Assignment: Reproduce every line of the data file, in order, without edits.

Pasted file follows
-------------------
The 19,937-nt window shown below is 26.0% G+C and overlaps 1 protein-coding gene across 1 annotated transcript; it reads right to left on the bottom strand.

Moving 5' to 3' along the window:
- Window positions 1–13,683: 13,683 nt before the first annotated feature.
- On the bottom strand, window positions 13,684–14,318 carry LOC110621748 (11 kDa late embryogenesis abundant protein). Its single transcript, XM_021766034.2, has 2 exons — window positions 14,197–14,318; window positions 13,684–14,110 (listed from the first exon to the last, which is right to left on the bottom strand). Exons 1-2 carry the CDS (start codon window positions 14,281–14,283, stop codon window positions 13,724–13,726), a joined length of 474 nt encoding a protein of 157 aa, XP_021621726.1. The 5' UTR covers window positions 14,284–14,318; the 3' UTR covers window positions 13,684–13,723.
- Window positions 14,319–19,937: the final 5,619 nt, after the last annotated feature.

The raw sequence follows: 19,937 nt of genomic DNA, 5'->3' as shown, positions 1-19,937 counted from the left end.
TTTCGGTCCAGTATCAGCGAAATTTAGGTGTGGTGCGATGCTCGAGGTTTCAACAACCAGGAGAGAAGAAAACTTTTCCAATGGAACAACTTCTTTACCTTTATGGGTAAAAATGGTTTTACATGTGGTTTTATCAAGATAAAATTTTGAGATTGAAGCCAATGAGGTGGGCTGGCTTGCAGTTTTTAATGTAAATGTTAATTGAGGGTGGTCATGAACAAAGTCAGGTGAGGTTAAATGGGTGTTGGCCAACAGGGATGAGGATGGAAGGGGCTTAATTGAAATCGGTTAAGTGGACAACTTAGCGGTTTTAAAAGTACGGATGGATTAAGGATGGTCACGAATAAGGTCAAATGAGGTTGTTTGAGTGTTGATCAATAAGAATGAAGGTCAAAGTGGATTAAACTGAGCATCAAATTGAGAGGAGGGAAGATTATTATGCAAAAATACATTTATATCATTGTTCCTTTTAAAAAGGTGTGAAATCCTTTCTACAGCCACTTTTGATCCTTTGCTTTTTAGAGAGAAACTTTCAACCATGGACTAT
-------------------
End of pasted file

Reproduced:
The 19,937-nt window shown below is 26.0% G+C and overlaps 1 protein-coding gene across 1 annotated transcript; it reads right to left on the bottom strand.

Moving 5' to 3' along the window:
- Window positions 1–13,683: 13,683 nt before the first annotated feature.
- On the bottom strand, window positions 13,684–14,318 carry LOC110621748 (11 kDa late embryogenesis abundant protein). Its single transcript, XM_021766034.2, has 2 exons — window positions 14,197–14,318; window positions 13,684–14,110 (listed from the first exon to the last, which is right to left on the bottom strand). Exons 1-2 carry the CDS (start codon window positions 14,281–14,283, stop codon window positions 13,724–13,726), a joined length of 474 nt encoding a protein of 157 aa, XP_021621726.1. The 5' UTR covers window positions 14,284–14,318; the 3' UTR covers window positions 13,684–13,723.
- Window positions 14,319–19,937: the final 5,619 nt, after the last annotated feature.

The raw sequence follows: 19,937 nt of genomic DNA, 5'->3' as shown, positions 1-19,937 counted from the left end.
TTTCGGTCCAGTATCAGCGAAATTTAGGTGTGGTGCGATGCTCGAGGTTTCAACAACCAGGAGAGAAGAAAACTTTTCCAATGGAACAACTTCTTTACCTTTATGGGTAAAAATGGTTTTACATGTGGTTTTATCAAGATAAAATTTTGAGATTGAAGCCAATGAGGTGGGCTGGCTTGCAGTTTTTAATGTAAATGTTAATTGAGGGTGGTCATGAACAAAGTCAGGTGAGGTTAAATGGGTGTTGGCCAACAGGGATGAGGATGGAAGGGGCTTAATTGAAATCGGTTAAGTGGACAACTTAGCGGTTTTAAAAGTACGGATGGATTAAGGATGGTCACGAATAAGGTCAAATGAGGTTGTTTGAGTGTTGATCAATAAGAATGAAGGTCAAAGTGGATTAAACTGAGCATCAAATTGAGAGGAGGGAAGATTATTATGCAAAAATACATTTATATCATTGTTCCTTTTAAAAAGGTGTGAAATCCTTTCTACAGCCACTTTTGATCCTTTGCTTTTTAGAGAGAAACTTTCAACCATGGACTAT